She knew what was behind them, what fears drove those undulating furies from between his teeth. It was the cry of a dead man, struggling to cut its way from the coffin as the dead, dirt-covered wood smiled and laughed and pushed him down and shook hands with stunning figures in golden suits and low-cut dresses.

The audience weren’t people, no; they couldn’t be. They were numeri, they were ticket sales, they were reflections of emotion, reflections of emotions she hated, from the stolen form of a man she loved, and little else. She couldn’t bring herself to love them as he did – she hated them. She moved from the gateway, walking across the patched and broken boards of the side-stage. She passed actors, staring towards the stage with envy blazing in their eyes. She had heard their congratulations before, seen their poison handshakes as they longed for the same death, to wear the same death masks as he dared to.

She saw the writer, the pale young figure, with his hands permanently wringing as he mouthed the words in time – he should have been an actor himself, to pretend to such a role. His fingers weren’t stained, like they should have been, but they had the flat pads like a technician. He had the stench of a man who lived with the backspace, who could undo mistakes with the push of a button. He was a genius, apparently. A living legend at bringing the unexplored tensions of modern, multicultural Britain to the forefront of the viewer’s attention, in the language which would make Shakespeare proud and force Hemmingway to beg for forgiveness.

‘So; you left the worship of addiction to the worship of a hero! Who leans against a wall, in Liverpool, like a cast-iron James Dean! Who poses with Marlin Brando’s smile, as though he had been scarred with silver ink and keys and coins and ravaged jewellery! You walk these rain-hallowed streets to walk these rain-hallowed streets, and tell of the time that you moved across cobblestone oceans!’

It was close now, the quiet crescendo – the great undulating roar of applause followed by the screaming silence. She couldn’t bear the adulation they gave him – he wasn’t the dream-soaked idol they believed he was. He was just another young, fierce thing, with hot blood and ragged skin made perfect in the wardrobe. And what was she?

There – just another moment. Just another young, fierce thing with hot blood and ragged skin perfected by the shadows cast by stage lights.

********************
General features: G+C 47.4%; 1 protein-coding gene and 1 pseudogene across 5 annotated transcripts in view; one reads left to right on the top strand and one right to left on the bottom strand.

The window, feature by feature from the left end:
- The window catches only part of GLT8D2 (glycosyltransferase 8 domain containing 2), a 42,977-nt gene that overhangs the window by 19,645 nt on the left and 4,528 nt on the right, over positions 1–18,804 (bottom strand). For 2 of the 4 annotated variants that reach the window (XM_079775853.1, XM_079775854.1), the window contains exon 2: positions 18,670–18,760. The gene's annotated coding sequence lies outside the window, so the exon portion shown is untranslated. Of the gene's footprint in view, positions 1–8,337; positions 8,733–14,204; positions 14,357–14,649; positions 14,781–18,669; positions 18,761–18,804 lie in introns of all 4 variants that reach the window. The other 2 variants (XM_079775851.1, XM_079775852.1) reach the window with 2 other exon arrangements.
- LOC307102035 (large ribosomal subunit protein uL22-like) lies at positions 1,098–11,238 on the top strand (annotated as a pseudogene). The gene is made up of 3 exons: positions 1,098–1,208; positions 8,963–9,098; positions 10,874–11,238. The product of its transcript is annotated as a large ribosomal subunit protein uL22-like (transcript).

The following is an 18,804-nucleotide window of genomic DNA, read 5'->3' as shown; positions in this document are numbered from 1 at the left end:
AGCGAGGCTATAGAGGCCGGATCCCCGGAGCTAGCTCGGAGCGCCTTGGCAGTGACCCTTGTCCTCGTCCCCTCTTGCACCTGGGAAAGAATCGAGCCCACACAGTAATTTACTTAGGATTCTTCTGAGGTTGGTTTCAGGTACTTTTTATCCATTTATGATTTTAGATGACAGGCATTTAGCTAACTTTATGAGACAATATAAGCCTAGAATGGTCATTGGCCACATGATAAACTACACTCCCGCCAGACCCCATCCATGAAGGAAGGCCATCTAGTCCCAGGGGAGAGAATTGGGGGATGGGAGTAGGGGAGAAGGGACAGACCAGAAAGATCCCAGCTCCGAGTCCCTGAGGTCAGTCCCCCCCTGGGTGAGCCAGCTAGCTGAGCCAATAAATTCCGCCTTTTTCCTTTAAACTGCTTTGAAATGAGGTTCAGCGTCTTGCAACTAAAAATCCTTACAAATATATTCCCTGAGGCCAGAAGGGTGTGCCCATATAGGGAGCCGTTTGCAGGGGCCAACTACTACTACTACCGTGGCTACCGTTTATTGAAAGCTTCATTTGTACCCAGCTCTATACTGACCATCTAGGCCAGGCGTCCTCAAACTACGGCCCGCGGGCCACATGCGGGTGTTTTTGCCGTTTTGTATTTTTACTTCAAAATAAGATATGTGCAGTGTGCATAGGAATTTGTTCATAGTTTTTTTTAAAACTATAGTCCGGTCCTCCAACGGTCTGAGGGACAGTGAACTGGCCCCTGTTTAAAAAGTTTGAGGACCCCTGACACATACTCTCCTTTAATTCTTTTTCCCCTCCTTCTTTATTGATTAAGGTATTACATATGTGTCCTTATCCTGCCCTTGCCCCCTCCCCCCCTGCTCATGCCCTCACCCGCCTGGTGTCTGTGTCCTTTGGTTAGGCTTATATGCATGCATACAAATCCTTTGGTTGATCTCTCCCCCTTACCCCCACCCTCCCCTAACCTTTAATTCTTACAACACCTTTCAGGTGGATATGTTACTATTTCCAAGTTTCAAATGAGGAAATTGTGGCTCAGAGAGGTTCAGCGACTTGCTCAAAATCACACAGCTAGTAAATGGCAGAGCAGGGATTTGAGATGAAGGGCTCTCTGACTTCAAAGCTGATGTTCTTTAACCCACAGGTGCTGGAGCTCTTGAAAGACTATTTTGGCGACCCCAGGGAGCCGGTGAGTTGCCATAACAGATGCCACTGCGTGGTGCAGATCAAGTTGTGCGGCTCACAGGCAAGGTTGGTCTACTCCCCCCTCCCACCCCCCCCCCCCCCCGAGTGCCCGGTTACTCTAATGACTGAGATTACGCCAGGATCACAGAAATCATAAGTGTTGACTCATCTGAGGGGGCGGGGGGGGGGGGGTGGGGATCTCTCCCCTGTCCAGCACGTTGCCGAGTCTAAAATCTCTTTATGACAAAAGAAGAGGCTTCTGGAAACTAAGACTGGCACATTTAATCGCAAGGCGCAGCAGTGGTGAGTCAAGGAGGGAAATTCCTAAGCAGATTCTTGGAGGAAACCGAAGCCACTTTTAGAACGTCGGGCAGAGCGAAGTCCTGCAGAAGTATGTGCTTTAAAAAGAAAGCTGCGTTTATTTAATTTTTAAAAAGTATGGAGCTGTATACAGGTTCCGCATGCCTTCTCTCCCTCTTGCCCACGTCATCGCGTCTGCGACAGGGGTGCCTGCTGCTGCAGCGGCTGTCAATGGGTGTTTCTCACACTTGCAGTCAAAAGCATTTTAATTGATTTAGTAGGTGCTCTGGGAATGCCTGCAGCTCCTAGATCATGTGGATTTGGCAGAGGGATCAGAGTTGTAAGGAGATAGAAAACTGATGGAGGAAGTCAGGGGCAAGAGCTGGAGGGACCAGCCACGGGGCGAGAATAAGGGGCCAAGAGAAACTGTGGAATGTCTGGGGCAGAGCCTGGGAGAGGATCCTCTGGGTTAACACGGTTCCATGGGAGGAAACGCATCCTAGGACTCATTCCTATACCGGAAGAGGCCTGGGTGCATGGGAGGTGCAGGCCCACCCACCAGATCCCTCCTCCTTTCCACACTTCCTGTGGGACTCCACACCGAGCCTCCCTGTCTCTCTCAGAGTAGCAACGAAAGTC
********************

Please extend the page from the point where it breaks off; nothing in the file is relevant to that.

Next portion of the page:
I remember writing this in a single night, in a cabin in Scotland. It’s extremely unpolished, as you’ve come to expect from me, but there’s something about it that I don’t hate. I’ve not been writin much prose recently, though half the time, the stuff I call poetry ends up bleeding into prose.

If you want to check out some of the poems I am not, necessarily, unhappy with, then I’d suggest Ghost or A Red Dress. For more slightly miserable prose, I recently put out another eBook I wrote some time ago, The Burden. It’s free, so read it or don’t.

What Is Inspiration?

What Is Inspiration?

I’ve been having to think a lot, recently, about inspiration; about the different kinds of inspiration, about those little moments, those sparks, that stay with you and grow into something else entirely. I hear it a lot at work, when I’m reading an article about “Great Ways To Keep Your Blogs Unique!” and all that kind of crap – inspiration makes an appearance almost everywhere in the content marketing world, and I still find it revolting.

Might not seem like much, but when I realised that his was the name of a street in Wigan, my hometown, it definitely sat with me – particularly because the sign had been blocked up by a donut van for a very long time – read what you will into that.

It seems that, out of all the thousands of articles I’ve read in my day-to-day life as a copywriter, everyone seems to be taking inspiration from brands, from still-shot images, from things their children said over breakfast. Well, I don’t find things like pictures all that inspiring, with a few obvious exceptions; just as I don’t find beautifully presented quotes about enduring, struggling on, or working hard all that inspiring either.

There have been a few examples of literary fiction providing me with some inspiration in the past, but I’d certainly say that most of my inspiration, however weak and substandard that inspiration might be, comes from seeing things, comes from my day to day life – not as a copywriter, but as me.

What Is Inspiration?

Luca Giordano Painting
Might not seem like much, but a lot of Greek mythology has sat with me over the years. When I took a picture of Luca Giordano’s Prometheus, and saw that I was reflected in it, that really had an impact on me for a long time; it still does stir something in my soul, to be honest..

I’ve heard inspiration described most commonly as a flash, or a spark – even I used the idiom a moment ago – and for many people I see that that is the kind moment they’ll count as inspiring. The epiphany, or realisation, of a certain aspect of the world which then goes on to act as the driving force for some creative action.